When I set out to create iblogJuicing.com one of my goals was to educate myself on as many
health related topics as possible, apply them to my lifestyle and speak about them on the blog.
I’ve been benefiting from Juicing and eating primally for quite some time and wanted to educate
myself on the science behind my success. If you’re like me you may sometimes get lost with all
the technical jargon and chemistry behind some of these topics, flavonoids being no different.
Many of these articles are written with certain audiences in mind, perhaps the medical
community. I’ve attempted to take what I learned from flavonoids and present them in a more
practical and applicable way. This is a Juicing blog so let’s stick to how flavonoids can help our
diet and health and not so much on the molecular structure of flavonoids.
What are Flavonoids?
flavonoid /fla·vo·noid/ (fla´vah-noid)-any of a group of compounds containing a characteristic
aromatic nucleus and widely distributed in higher plants, often as a pigment; a subgroup with
biological activity in mammals are the bioflavonoids.
Flavonoids are naturally occurring plant pigments found in fruits and vegetables and are
responsible for their color. They help create the yellow and blue-red colors that attract
pollinating insects. They also help filter UV rays, help convert nitrogen into a useable form and
regulate chemical reactions within plants.
Flavonoids are also sometimes referred to as bioflavonoids. In the early 20th century, they were
called vitamin P, but that term isn't used as commonly today. As a group, flavonoids come in
many different types. If you see something referred to as an isoflavone, flavonol, flavanone,
flavanol or anthocyanidin, it is a type of flavonoid. Some common flavonoids include quercetin,
genistein, chrysin and resveratrol.
What Are the Benefits of Flavonoids?
Studies are ongoing to determine what role flavonoids play in human health, however, many
experts agree that humans enjoy many of the same benefits plants do.
Among the many benefits attributed to Flavonoids are:
Reduced risk of heart disease - chronic inflammation contributes to heart disease. Scientists are
currently theorizing that the anti-inflammatory properties of flavonoids are what makes them
effective against heart disease.
-Antioxidant properties - Antioxidants combat free radicals, compounds that cause inflammation
and change the DNA of cells. The damage to cells caused by free radicals can, among other
dangers, cause ordinary cells to mutate into cancer cells. Antioxidants help protect against this
effect. Flavonoids, like other antioxidants, fight off cell damaging free radicals and metallic ions.
-Vitamin C benefits - Flavonoids work very well with vitamin C. Each substance enhances the
antioxidant properties of the other. Some studies have shown that vitamin C related functions
may require the presence of flavonoids.
Flavonoids may also reduce or prevent the following:
Foods Containing Flavonoids?
Flavonoids are found in a multitude of plant-based foods. It's extremely easy to fit a significant
amount of flavonoids into your diet by eating whole foods and juicing. I’ve always stressed that
Juicing should be one component of an overall balanced diet and lifestyle. Experts may argue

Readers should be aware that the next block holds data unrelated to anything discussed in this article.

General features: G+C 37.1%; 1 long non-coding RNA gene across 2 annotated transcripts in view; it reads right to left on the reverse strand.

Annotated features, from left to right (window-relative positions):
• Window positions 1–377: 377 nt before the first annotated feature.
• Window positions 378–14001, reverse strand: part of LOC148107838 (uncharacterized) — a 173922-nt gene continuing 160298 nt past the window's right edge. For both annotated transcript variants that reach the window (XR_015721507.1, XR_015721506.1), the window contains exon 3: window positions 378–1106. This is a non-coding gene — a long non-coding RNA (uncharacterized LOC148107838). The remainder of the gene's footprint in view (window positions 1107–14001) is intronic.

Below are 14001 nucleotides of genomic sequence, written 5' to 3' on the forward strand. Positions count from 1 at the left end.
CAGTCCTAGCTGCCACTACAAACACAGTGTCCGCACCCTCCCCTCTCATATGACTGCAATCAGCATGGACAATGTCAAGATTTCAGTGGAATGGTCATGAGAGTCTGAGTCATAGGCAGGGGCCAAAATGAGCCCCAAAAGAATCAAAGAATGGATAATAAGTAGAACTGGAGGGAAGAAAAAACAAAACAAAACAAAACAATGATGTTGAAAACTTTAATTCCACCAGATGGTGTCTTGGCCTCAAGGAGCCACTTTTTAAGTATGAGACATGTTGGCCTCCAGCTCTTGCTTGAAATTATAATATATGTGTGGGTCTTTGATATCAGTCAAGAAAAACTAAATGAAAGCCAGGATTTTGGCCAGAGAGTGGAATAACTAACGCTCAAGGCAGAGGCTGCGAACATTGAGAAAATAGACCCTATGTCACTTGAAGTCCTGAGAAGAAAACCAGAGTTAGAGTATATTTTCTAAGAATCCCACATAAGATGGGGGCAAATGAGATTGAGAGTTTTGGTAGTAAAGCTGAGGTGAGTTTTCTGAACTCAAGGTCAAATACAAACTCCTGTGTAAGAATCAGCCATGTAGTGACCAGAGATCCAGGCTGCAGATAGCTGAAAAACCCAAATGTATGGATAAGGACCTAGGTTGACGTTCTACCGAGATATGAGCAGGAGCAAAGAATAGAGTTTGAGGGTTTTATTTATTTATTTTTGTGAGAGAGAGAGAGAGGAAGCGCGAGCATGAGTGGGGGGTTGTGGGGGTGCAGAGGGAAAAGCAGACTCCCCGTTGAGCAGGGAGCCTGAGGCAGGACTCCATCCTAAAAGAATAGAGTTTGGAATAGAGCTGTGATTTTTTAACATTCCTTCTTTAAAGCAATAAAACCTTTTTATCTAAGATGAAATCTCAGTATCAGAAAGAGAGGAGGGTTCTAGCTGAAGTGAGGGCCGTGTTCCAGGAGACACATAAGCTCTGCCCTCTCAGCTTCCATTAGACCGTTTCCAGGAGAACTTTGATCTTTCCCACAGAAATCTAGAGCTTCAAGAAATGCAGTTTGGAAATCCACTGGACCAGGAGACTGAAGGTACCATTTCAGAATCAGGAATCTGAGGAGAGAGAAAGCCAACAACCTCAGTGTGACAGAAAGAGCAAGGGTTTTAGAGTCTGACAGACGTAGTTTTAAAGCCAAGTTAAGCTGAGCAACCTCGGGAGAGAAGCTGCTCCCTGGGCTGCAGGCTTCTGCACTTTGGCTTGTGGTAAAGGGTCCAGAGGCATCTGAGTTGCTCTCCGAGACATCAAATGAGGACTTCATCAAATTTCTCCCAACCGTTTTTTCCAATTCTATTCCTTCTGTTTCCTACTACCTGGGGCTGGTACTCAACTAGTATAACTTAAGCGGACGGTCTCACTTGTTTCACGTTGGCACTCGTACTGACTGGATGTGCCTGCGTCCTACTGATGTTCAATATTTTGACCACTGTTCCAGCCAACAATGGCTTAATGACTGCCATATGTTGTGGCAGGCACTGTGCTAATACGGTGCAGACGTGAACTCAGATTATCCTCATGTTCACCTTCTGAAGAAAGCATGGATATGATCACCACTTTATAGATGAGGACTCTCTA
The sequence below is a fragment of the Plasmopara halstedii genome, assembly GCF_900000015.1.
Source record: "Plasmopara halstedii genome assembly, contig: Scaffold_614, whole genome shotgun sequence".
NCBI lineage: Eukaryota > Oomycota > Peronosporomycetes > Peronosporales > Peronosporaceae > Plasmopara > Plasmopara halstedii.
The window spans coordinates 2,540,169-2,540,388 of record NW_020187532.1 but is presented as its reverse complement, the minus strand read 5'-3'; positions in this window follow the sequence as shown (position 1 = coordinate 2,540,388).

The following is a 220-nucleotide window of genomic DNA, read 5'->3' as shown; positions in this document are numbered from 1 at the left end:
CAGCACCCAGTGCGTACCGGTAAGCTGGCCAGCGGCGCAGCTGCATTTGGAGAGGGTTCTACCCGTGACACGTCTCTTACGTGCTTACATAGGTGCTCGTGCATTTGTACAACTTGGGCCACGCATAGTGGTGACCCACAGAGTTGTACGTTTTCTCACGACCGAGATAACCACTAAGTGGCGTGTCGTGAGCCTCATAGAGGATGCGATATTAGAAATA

that removing the Juice from its pulp may decrease the flavonoid value. This is why I suggest
eating some fruits and vegetables whole in addition to Juicing for Weight Loss. For example,
having a salad with some raw vegetables at dinner or some sliced raw veggies throughout the day
in addition to Juice. This will ensure you’re getting an adequate amount of flavonoids not to
mention numerous other benefits.
Here are some Flavonoid foods to enjoy:
Fruits such as apples, grapes, blueberries, black currants, cranberries, bananas, tomatoes and a
variety of citrus fruits. Citrus fruit peels also have flavonoids, so be sure to add some zest to your
Vegetables and herbs such as broccoli, kale, cabbage, celery, mustard greens, parsley, thyme and
Seeds, nuts and beans such as flax seed, walnuts, pecans, pistachios, cashews, soybeans, black
beans and kidney beans.
Beverages and guilty pleasures such as red wine, fruit juices made from unprocessed raw fruit,
dark chocolate (cocoa flavonoids) and teas of all kinds. Green tea in particular has a high
concentration of flavonoids.
Flavonoid tip: you’ll increase your flavonoid intake by eating raw fruits and vegetables.
Cooking fruits and vegetables or buying store bought Juices reduces the flavonoid content
therefore diminishing their beneficial properties. The heat used to cook or produce these items
will decrease it potency. Try incorporating raw fruits and vegetables into your diet as much as
possible. The enzymes in raw foods will benefit you immensely.
Tips for Increasing your Flavonoid Consumption:
Drink homemade Fruit and Vegetable Juice
Eat some of your Fruits and Vegetables whole
An occasional glass of Red wine
Some Dark Chocolate with high cocoa content on occasion
Have a fruit smoothie with low glycemic fruits such as berries.
Juicing allows you to add a number of flavonoids from a variety of sources to your diet every
day. Choose several different colors of fruits and vegetables to ensure you’re consuming a
variety of nutrients. Not only will you get the antioxidant and anti-inflammatory benefits of
flavonoids, but you'll get a delicious treat to drink as well.